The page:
Give Yourself Some Financial Slack

In continuing the conversation from my previous post, How Long Could You Last? , I’d like to share some insights on another basic need to seriously consider as you build a strong foundation for financial wellness. You need to give yourself some financial slack. Find ways to make room in your cash flow to do the things you love.

The basic premise here is that over time the percent of income you need to cover basic living expenses, should decrease. The sooner you can make adjustments to reduce how much of your income is already tied up to meet obligations, the better. You are the boss of your money. You hire others to provide services, such as electricity and grow food, so you can focus on pursuing your own interests. Only hire who you really need and do as much as you can yourself.


Here are the primary elements to include in calculating your basic living expenses:

  • Housing (include minimum payment, insurance, taxes, association fees)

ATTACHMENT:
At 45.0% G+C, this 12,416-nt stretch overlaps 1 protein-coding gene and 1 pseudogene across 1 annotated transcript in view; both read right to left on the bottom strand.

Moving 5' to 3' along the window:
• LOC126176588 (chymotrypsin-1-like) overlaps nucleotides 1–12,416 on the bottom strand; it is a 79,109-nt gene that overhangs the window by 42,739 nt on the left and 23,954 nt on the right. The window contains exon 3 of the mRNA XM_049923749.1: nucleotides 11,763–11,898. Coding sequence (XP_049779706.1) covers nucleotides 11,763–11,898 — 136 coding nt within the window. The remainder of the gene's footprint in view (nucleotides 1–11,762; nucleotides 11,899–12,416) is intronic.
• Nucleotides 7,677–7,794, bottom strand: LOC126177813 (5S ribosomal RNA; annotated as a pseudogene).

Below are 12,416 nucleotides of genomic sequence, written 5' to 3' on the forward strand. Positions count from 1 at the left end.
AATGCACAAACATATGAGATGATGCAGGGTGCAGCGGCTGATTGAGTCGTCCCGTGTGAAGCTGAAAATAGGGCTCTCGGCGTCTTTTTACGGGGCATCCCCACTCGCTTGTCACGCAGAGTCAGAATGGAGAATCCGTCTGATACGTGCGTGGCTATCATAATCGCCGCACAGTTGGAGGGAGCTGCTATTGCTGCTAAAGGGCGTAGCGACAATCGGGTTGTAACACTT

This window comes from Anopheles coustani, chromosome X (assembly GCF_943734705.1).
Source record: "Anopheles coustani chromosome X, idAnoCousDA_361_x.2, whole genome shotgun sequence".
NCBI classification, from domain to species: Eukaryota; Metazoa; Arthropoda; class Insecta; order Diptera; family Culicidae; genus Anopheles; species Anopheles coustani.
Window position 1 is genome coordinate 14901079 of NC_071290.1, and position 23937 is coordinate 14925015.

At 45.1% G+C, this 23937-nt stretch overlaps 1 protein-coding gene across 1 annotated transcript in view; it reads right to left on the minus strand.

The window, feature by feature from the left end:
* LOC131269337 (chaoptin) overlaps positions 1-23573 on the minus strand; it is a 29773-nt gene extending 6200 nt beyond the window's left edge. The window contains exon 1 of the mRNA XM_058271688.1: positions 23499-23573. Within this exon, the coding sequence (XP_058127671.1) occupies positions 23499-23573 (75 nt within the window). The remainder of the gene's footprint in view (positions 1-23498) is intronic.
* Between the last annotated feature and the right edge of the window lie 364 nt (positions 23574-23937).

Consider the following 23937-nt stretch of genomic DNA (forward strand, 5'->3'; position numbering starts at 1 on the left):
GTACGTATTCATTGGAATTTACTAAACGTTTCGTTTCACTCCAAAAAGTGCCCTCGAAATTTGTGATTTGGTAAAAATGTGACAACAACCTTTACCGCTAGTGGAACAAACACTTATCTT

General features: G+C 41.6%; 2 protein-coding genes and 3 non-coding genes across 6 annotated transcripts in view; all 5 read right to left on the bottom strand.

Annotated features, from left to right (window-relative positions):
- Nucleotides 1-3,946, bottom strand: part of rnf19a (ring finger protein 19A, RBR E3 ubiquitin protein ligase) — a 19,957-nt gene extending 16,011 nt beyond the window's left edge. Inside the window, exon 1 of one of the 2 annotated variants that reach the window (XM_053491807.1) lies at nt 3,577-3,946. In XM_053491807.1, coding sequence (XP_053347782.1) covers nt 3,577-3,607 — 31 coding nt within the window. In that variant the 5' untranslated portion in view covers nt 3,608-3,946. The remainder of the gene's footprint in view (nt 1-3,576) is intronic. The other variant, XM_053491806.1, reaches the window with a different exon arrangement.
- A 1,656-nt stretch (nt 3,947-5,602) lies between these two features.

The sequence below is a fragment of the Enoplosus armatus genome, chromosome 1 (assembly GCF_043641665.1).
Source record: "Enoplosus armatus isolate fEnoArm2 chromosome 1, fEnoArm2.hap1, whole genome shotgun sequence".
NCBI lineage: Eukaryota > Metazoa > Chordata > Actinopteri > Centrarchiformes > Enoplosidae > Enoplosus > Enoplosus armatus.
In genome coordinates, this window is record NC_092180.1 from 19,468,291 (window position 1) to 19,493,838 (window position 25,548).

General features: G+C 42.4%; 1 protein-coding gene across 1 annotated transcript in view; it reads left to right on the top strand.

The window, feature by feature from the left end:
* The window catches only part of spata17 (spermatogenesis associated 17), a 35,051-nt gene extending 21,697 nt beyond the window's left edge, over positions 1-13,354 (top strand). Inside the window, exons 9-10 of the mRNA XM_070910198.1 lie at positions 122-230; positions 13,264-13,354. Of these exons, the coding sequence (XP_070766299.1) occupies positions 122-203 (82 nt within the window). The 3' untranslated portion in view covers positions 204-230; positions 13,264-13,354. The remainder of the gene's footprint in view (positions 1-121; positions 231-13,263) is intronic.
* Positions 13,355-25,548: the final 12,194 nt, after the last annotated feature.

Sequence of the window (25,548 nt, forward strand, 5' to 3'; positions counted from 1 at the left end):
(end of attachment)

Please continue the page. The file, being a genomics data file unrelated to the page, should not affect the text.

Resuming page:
• Utilities (electric, gas, water/sewer, phone, cable, internet)
  • Loans/Credit Lines (minimum payment)
  • Groceries (food, toiletries, paper goods, cleaning supplies, beverages)
  • Transportation (fares, tolls, parking fees, gas, oil change, license/registration, insurance, maintenance)
  • Medical Insurance(Primary care, Dental, Eye care, Therapy)

Keep in mind this list covers the bare essentials of meeting your basic needs so you can accomplish the things you are striving for. Once you have these in place and monitor them on a regular basis, you will have a better framework to manage your discretionary spending. That’s where the slack comes in.

The next time you are thinking about making a major purchase, changing jobs or moving across the country, think carefully about how you can reduce your basic living expenses. The fewer financial obligations you have, the more you have can funnel into building the life you want. Give yourself some slack.

Action Steps: Set a personal challenge to reduce your living expenses below 85% of your net (take home) income. Be specific about what steps you’ll take by what date. Visualize what you will be able to accomplish with the extra cash flow. Stretch yourself even more and go for 70% over the next few years.

Note: Photos courtesy of pixabayspinheike  and simon.

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